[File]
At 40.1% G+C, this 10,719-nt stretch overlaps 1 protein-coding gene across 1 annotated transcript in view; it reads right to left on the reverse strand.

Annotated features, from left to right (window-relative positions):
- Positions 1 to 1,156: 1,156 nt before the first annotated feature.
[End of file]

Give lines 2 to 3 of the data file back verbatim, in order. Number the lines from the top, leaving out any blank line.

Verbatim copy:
Annotated features, from left to right (window-relative positions):
- Positions 1 to 1,156: 1,156 nt before the first annotated feature.